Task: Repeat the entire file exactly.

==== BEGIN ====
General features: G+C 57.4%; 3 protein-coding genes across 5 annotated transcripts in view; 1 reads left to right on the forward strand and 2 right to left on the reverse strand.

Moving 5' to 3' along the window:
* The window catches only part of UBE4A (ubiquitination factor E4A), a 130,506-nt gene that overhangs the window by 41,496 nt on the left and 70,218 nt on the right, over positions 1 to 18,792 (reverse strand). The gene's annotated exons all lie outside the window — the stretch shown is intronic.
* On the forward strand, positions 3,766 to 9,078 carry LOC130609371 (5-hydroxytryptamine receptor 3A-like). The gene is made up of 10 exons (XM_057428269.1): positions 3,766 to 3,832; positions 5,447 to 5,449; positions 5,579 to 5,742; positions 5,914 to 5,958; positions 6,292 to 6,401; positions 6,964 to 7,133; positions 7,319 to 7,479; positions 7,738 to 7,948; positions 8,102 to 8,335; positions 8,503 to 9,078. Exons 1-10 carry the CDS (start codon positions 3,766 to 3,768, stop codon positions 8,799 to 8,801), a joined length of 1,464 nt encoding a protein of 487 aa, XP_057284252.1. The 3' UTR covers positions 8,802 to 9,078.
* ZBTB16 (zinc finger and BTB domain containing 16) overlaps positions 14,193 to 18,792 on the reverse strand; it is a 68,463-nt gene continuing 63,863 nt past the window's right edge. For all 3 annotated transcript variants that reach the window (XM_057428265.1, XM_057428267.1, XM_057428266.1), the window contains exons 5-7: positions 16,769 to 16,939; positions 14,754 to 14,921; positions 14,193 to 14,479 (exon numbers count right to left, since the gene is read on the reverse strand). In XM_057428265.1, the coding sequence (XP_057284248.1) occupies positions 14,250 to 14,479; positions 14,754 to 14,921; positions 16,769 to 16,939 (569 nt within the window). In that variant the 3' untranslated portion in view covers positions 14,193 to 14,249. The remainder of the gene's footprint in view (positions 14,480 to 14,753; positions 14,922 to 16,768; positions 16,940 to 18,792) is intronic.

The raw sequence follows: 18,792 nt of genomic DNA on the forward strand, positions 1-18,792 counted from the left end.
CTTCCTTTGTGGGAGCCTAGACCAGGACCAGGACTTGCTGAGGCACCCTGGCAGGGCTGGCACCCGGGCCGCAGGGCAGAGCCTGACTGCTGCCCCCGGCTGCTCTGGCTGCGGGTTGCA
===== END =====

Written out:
General features: G+C 57.4%; 3 protein-coding genes across 5 annotated transcripts in view; 1 reads left to right on the forward strand and 2 right to left on the reverse strand.

Moving 5' to 3' along the window:
* The window catches only part of UBE4A (ubiquitination factor E4A), a 130,506-nt gene that overhangs the window by 41,496 nt on the left and 70,218 nt on the right, over positions 1 to 18,792 (reverse strand). The gene's annotated exons all lie outside the window — the stretch shown is intronic.
* On the forward strand, positions 3,766 to 9,078 carry LOC130609371 (5-hydroxytryptamine receptor 3A-like). The gene is made up of 10 exons (XM_057428269.1): positions 3,766 to 3,832; positions 5,447 to 5,449; positions 5,579 to 5,742; positions 5,914 to 5,958; positions 6,292 to 6,401; positions 6,964 to 7,133; positions 7,319 to 7,479; positions 7,738 to 7,948; positions 8,102 to 8,335; positions 8,503 to 9,078. Exons 1-10 carry the CDS (start codon positions 3,766 to 3,768, stop codon positions 8,799 to 8,801), a joined length of 1,464 nt encoding a protein of 487 aa, XP_057284252.1. The 3' UTR covers positions 8,802 to 9,078.
* ZBTB16 (zinc finger and BTB domain containing 16) overlaps positions 14,193 to 18,792 on the reverse strand; it is a 68,463-nt gene continuing 63,863 nt past the window's right edge. For all 3 annotated transcript variants that reach the window (XM_057428265.1, XM_057428267.1, XM_057428266.1), the window contains exons 5-7: positions 16,769 to 16,939; positions 14,754 to 14,921; positions 14,193 to 14,479 (exon numbers count right to left, since the gene is read on the reverse strand). In XM_057428265.1, the coding sequence (XP_057284248.1) occupies positions 14,250 to 14,479; positions 14,754 to 14,921; positions 16,769 to 16,939 (569 nt within the window). In that variant the 3' untranslated portion in view covers positions 14,193 to 14,249. The remainder of the gene's footprint in view (positions 14,480 to 14,753; positions 14,922 to 16,768; positions 16,940 to 18,792) is intronic.

The raw sequence follows: 18,792 nt of genomic DNA on the forward strand, positions 1-18,792 counted from the left end.
CTTCCTTTGTGGGAGCCTAGACCAGGACCAGGACTTGCTGAGGCACCCTGGCAGGGCTGGCACCCGGGCCGCAGGGCAGAGCCTGACTGCTGCCCCCGGCTGCTCTGGCTGCGGGTTGCA